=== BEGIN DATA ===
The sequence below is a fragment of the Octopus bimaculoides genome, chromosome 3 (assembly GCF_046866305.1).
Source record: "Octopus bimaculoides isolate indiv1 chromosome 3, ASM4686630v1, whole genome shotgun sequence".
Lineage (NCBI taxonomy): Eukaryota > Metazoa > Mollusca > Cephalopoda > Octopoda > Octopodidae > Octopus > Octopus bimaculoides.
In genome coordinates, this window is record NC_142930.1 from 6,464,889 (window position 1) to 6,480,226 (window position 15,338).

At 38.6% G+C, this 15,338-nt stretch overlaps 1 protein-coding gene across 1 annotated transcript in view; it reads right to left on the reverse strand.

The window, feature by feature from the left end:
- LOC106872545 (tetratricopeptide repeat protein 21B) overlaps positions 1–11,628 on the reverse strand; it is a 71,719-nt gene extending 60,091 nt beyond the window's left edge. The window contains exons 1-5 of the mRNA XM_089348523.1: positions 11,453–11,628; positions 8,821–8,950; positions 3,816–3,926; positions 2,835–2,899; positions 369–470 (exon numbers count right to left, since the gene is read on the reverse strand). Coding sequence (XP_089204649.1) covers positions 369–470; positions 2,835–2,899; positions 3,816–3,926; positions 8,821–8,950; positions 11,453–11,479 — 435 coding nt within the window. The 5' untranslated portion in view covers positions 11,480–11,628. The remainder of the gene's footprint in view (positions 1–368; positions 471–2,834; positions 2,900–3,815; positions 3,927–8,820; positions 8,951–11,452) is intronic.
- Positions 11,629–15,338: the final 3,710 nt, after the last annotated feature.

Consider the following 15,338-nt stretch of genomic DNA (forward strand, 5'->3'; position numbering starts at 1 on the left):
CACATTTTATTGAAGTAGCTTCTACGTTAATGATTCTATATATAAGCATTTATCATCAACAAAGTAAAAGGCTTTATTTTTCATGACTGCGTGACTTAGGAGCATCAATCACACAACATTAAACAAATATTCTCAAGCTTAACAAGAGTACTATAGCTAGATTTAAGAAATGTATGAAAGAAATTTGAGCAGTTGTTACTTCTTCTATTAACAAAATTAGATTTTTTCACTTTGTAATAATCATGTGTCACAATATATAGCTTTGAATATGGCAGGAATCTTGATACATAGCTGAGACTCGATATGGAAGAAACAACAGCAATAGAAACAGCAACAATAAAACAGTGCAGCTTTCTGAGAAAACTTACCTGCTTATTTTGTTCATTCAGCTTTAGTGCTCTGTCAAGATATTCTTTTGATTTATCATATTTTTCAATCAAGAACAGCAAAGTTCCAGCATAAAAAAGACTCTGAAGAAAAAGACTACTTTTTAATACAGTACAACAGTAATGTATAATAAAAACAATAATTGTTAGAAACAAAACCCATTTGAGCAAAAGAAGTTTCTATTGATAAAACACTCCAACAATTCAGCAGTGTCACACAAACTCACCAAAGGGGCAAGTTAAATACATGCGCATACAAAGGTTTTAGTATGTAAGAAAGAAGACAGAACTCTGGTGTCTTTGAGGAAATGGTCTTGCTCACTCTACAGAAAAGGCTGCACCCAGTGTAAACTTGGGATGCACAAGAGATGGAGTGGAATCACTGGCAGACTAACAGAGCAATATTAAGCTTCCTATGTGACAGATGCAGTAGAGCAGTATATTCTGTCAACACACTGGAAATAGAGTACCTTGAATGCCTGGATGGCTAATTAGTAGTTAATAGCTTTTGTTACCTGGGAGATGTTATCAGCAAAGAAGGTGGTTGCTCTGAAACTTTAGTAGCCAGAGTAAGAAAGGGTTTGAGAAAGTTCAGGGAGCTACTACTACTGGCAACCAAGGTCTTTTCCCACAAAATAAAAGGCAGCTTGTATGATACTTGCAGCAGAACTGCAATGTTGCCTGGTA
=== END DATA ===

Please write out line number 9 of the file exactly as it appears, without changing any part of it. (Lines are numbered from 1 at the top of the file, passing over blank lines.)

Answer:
Consider the following 15,338-nt stretch of genomic DNA (forward strand, 5'->3'; position numbering starts at 1 on the left):